“2) A 18.5mm f/1.8 lens on CX format at any given ISO at any given shutter speed *AND* 50mm f/4.9 lens on an FX format at 2.7*2.7 times higher ISO and the same shutter speed will produce exactly the same images in terms of shot noise (~=image midtone noise) *and*, by coincidence, angle of view, depth of field, and diffraction effects. Basically most of the things that make a photograph. Therefore it is a convenient way to compare camera systems with different sensor size.”

                Thanks for writing it, but maybe you should both go shoot some photos, instead. :-)

              • Edgar, that last statement was precisely my point! I’m glad that I finally found the right words to convey my point :).

    • An f1.8 lens on the V1 is the same “speed” as an f1.8 lens for medium format. The difference is in apparent depth-of-field.

      It’s getting old being lectured by online “experts” who don’t quite get the concept.

      • Sorry, but I understand the concept. Maybe rather than insulting me, you should read my explanation above. People sure are sensitive in here. I wasn’t attacking any one.

        • Scott, completely agree with GH. This person is trying to help you to better understand how cameras work. And, instead of learning, you are just wasting the opportunity. And if you disagree (wrongfully in this case :)), just explain what specifically is incorrect.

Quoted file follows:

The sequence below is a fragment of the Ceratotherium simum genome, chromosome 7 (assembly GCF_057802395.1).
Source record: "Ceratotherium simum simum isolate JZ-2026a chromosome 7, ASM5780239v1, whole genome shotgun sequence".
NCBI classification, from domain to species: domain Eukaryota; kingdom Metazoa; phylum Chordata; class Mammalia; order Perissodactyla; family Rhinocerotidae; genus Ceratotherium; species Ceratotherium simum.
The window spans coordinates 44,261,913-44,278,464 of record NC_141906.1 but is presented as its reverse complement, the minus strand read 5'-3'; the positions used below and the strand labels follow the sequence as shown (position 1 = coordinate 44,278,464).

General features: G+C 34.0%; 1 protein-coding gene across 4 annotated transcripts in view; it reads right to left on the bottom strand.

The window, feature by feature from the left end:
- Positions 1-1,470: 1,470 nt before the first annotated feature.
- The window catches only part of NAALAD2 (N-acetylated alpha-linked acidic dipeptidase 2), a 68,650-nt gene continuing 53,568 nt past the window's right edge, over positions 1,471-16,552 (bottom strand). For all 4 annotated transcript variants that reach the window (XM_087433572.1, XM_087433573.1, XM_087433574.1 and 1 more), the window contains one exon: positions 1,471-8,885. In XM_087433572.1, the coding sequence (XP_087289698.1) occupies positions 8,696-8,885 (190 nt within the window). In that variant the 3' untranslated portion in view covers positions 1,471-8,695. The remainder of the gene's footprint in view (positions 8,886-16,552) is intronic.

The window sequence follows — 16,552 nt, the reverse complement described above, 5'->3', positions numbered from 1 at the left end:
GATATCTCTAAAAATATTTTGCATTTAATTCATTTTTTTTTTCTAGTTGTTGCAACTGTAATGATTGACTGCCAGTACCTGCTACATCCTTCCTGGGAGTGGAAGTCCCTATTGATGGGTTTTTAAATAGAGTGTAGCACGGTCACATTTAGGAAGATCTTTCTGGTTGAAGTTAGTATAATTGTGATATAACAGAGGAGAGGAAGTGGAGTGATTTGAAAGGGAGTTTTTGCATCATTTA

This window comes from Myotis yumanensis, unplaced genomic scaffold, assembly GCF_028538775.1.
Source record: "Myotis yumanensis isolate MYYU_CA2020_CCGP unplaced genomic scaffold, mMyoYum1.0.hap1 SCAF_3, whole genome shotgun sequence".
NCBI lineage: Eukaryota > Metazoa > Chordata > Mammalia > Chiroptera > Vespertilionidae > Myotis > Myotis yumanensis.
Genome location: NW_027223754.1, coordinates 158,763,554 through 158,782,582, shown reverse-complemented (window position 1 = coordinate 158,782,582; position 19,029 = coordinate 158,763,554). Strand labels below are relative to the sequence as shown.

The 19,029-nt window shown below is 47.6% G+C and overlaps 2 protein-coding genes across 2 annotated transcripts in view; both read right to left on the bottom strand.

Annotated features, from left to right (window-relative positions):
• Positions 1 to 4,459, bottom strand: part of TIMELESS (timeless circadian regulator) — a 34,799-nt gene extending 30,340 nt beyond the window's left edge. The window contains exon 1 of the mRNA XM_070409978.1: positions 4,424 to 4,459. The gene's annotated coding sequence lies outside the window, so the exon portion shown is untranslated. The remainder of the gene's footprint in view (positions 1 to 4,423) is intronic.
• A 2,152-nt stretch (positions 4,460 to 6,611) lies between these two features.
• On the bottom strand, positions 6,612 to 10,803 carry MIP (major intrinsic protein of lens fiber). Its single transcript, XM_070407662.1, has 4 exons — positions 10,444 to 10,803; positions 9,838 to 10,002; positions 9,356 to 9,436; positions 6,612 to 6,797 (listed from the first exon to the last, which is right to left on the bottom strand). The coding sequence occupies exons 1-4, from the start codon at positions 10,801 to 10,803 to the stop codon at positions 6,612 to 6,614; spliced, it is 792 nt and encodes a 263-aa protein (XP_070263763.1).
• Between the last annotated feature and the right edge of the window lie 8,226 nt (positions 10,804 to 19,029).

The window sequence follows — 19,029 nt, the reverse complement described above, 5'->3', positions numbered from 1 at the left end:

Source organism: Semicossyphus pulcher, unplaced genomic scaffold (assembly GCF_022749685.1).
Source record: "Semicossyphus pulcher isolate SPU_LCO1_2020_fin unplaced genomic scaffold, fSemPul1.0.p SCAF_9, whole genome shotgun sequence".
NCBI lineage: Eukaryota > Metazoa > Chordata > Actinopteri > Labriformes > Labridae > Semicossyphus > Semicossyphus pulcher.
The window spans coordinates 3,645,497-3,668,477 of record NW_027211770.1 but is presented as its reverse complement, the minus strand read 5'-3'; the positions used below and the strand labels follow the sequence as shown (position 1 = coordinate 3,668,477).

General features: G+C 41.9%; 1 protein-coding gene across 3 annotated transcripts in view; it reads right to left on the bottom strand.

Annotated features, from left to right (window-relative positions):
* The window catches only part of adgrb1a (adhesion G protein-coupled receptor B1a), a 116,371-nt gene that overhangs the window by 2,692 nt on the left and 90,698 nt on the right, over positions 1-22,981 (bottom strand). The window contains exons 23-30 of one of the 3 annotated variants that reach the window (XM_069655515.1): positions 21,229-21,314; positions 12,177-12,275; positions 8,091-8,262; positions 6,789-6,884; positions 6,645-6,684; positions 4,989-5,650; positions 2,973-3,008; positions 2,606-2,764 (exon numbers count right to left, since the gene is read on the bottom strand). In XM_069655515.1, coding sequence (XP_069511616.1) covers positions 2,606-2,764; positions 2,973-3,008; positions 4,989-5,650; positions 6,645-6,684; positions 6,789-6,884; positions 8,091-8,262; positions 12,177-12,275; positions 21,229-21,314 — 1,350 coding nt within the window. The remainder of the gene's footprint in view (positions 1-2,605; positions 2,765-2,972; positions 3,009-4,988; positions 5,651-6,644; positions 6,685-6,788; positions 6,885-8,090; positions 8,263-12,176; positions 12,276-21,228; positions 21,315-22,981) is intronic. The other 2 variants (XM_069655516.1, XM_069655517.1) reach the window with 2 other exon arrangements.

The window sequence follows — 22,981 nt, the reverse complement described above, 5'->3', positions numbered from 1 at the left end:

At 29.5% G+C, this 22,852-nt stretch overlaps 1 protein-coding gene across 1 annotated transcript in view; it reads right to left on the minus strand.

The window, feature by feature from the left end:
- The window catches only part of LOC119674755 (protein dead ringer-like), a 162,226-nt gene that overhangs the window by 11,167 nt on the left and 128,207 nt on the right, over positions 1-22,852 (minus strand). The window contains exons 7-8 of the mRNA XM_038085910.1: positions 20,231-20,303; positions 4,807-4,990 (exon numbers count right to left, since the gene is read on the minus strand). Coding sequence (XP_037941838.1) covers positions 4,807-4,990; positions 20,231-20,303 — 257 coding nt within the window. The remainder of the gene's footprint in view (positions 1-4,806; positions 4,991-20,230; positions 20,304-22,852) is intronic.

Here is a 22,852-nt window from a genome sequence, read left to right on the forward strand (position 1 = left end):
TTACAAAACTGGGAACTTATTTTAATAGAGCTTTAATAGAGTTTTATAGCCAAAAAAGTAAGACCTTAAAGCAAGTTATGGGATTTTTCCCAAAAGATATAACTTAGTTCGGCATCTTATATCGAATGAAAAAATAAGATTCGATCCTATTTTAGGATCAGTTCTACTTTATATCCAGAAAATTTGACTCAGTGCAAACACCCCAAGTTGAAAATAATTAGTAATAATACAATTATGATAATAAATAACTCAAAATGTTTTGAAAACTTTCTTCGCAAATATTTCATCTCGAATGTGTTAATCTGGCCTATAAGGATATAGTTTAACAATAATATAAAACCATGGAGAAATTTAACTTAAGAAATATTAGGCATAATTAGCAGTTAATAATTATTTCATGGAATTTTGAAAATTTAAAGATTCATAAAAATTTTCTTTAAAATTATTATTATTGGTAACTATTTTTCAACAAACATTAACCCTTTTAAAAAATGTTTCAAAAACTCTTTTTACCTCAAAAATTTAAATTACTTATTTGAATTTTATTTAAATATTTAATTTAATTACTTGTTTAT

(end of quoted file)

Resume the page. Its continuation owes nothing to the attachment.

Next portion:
• I made a test with the FT1 adapter on my J1 with a D type Nikon lens and can confirm that the amount of light that reaches the sensor at any given aperture is exactly the same no matter the sensor size – tried on FF and the J1.

      As another reader said an f/1.8 is and f1.8 is an f/1.8 :-)

    • I’m sure that there will be a lot of folks who buy this lens thinking the f/1.8 will mean they can get great subject isolation and bokeh. Needless to say, the photos will still look like all the rest of the generic iphone-like “everything in focus from 1foot to infinitiy.”

      • It’s not the same as 50 mm f/1.8 on a full frame, but not *that* bad ;). You still get noticeable DoF control with 50mm at f/4.9-ish on a full-frame. Certainly more than you get from a smartphone :).

  11. http://www.nikon.it/it_IT/product/1-nikkor-lenses/1-nikkor-18-5mm-f-1-8
    http://www.sigmaphoto.com/shop/30mm-f28-ex-dn

    Sigma 30 ex dn over nex (60.6 x 38.6 mm)
    Nikon 18,5 f1,8 over nikon 1 (56 x 36mm)

    Sigma: 45mm f4,2
    Nikon: 50mm f4,9

    Same price. Come on… there’s no advantage to chose nikon 1 over nex system.

  12. SG’s explanation is unassailable. As to GH and dmojavensis vs Scott, what we have here is a tempest in a teapot, and I think you should all forget the offense (real or imagined) and go forward.

  13. I did a really quick comparison (‘Crazy Comparison??’) here of the DoF from a 1″ type sensor (Sony RX-100) vs. the equiv. on a full frame (D700) sensor. Sorry the FoV was a little off…

    http://www.flickr.com/photos/mars_observer/7989081834/

    • What do you think? Is this a valid test??

      • Hey Shawn! Thanks for posting this. There is so much confusion on how to compare camera systems of different formats. Even Steve Huff, with all due respect to his otherwise excellent website, is confused :((.

        Could you please shoot this scene with the same or similar FoV using these “equivalent” settings :

        Sony RX100, 10.4 mm, f/1.8, ISO400
        Nikon D700, 28 mm, f/5, ISO3200
        same shutter speed (whichever you need for proper exposure).

        We should see that the FoV, and DoF are essentially the same, and Nikon loses in terms of noise by about 0.5EV (when viewed at the same size) because of its older sensor design (had it been Nikon D800 the noise would have been about equal).